The Fairness Project’s effectiveness continued in all three states after the November wins, helping state groups to organize to defend their victories. In Utah, the state Senate had passed a watered-down version that requires a federal Medicaid waiver and specified that if federal approval were not provided, no expansion would happen, negating the entire voter initiative. Local groups descended on the state House of Representatives and won a vital change—signed by Governor Gary Herbert (R)—that if a federal waiver is not approved, the original initiative will be implemented as written.
Unsurprisingly, financing is a challenge. In Montana, the $2 tobacco tax proposal drew $18 million in opposition spending from that industry. The inclusion of sales tax funding in Utah’s plan reduced their expected margin of victory. On the other hand, lack of financing in the 2017 Maine initiative gave then-Governor Paul LePage (R) the argument to stall implementation until his departure 14 months later. Given these experiences, articulating a generalized financing theory is challenging. It will be case by case for the time being.
The Road Ahead
Going forward, The Fairness Project will continue its minimum wage, paid sick leave, and other campaigns to help disadvantaged workers. It also intends to keep working on state Medicaid expansions. Only six of the remaining 14 non-Medicaid expansion states allow citizen ballot initiatives: Florida, Mississippi, Missouri, Oklahoma, South Dakota, and Wyoming. The jewel of these is Florida with as many as 1.25 million potential Medicaid enrollees, including many recent exiles from Puerto Rico. However, the only feasible pathway to voter-driven expansion in Florida requires a constitutional amendment that carries a high voter signature threshold and a required 60 percent voter approval margin; the Sunshine State also has one of the nation’s more expensive media markets. Moreover, lawmakers in Florida and Missouri as well are even now contemplating how to make the ballot requirements even more onerous.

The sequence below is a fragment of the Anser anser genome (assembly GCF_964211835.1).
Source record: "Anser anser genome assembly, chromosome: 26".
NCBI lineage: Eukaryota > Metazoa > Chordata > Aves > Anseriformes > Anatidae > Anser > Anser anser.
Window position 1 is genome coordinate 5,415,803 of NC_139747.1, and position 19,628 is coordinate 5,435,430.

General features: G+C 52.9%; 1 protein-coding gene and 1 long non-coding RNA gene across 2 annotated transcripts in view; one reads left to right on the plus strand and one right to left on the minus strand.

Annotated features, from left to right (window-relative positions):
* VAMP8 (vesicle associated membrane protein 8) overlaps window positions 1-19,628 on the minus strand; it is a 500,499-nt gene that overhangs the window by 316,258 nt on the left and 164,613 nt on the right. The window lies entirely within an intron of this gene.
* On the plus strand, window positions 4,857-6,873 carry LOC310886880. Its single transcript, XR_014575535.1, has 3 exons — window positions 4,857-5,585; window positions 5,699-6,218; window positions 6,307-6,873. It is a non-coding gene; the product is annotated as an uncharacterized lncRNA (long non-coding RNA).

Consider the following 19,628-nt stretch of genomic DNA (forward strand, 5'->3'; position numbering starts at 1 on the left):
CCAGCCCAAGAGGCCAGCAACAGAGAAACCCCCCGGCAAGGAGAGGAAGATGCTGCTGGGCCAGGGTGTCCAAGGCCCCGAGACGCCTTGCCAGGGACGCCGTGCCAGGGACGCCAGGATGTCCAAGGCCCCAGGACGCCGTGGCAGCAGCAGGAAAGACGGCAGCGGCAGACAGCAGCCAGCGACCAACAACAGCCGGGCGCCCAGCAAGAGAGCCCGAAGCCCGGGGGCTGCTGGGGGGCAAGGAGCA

More than a few savvy health policy leaders demurred in supporting The Fairness Project’s Medicaid campaigns in 2017 and 2018. The Project’s leaders, undeterred, saw opportunity where others only saw risks and downsides. As Marcel Proust wrote: “The real voyage of discovery consists not in seeking new landscapes, but in having new eyes.” Schleifer and colleagues’ new eyes have helped to transform the nation’s political landscape regarding Medicaid. Here’s hoping that they keep looking.